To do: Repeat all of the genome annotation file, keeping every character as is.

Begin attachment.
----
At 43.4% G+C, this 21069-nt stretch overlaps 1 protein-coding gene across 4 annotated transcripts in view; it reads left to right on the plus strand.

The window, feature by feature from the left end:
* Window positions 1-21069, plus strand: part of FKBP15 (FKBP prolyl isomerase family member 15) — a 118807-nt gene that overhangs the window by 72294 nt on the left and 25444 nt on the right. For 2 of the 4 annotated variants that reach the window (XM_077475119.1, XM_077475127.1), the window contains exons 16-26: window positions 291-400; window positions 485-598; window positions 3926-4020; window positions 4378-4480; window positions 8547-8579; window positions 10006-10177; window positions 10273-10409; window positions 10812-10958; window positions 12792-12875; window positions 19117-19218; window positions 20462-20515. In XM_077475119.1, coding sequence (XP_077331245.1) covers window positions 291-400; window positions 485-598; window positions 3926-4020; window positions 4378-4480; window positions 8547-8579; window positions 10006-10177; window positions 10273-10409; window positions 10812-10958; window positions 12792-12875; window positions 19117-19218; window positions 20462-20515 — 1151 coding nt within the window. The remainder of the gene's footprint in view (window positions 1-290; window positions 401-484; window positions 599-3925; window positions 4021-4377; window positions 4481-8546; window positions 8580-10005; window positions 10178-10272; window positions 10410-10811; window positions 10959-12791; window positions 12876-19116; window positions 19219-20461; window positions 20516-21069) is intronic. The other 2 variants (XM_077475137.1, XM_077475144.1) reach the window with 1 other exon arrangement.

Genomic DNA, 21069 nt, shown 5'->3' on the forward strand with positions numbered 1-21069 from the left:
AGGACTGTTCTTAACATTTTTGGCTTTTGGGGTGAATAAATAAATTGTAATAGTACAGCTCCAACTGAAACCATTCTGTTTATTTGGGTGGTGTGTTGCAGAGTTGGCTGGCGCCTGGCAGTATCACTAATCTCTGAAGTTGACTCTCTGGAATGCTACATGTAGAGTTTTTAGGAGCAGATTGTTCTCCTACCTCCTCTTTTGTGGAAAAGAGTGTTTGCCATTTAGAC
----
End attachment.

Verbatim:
At 43.4% G+C, this 21069-nt stretch overlaps 1 protein-coding gene across 4 annotated transcripts in view; it reads left to right on the plus strand.

The window, feature by feature from the left end:
* Window positions 1-21069, plus strand: part of FKBP15 (FKBP prolyl isomerase family member 15) — a 118807-nt gene that overhangs the window by 72294 nt on the left and 25444 nt on the right. For 2 of the 4 annotated variants that reach the window (XM_077475119.1, XM_077475127.1), the window contains exons 16-26: window positions 291-400; window positions 485-598; window positions 3926-4020; window positions 4378-4480; window positions 8547-8579; window positions 10006-10177; window positions 10273-10409; window positions 10812-10958; window positions 12792-12875; window positions 19117-19218; window positions 20462-20515. In XM_077475119.1, coding sequence (XP_077331245.1) covers window positions 291-400; window positions 485-598; window positions 3926-4020; window positions 4378-4480; window positions 8547-8579; window positions 10006-10177; window positions 10273-10409; window positions 10812-10958; window positions 12792-12875; window positions 19117-19218; window positions 20462-20515 — 1151 coding nt within the window. The remainder of the gene's footprint in view (window positions 1-290; window positions 401-484; window positions 599-3925; window positions 4021-4377; window positions 4481-8546; window positions 8580-10005; window positions 10178-10272; window positions 10410-10811; window positions 10959-12791; window positions 12876-19116; window positions 19219-20461; window positions 20516-21069) is intronic. The other 2 variants (XM_077475137.1, XM_077475144.1) reach the window with 1 other exon arrangement.

Genomic DNA, 21069 nt, shown 5'->3' on the forward strand with positions numbered 1-21069 from the left:
AGGACTGTTCTTAACATTTTTGGCTTTTGGGGTGAATAAATAAATTGTAATAGTACAGCTCCAACTGAAACCATTCTGTTTATTTGGGTGGTGTGTTGCAGAGTTGGCTGGCGCCTGGCAGTATCACTAATCTCTGAAGTTGACTCTCTGGAATGCTACATGTAGAGTTTTTAGGAGCAGATTGTTCTCCTACCTCCTCTTTTGTGGAAAAGAGTGTTTGCCATTTAGAC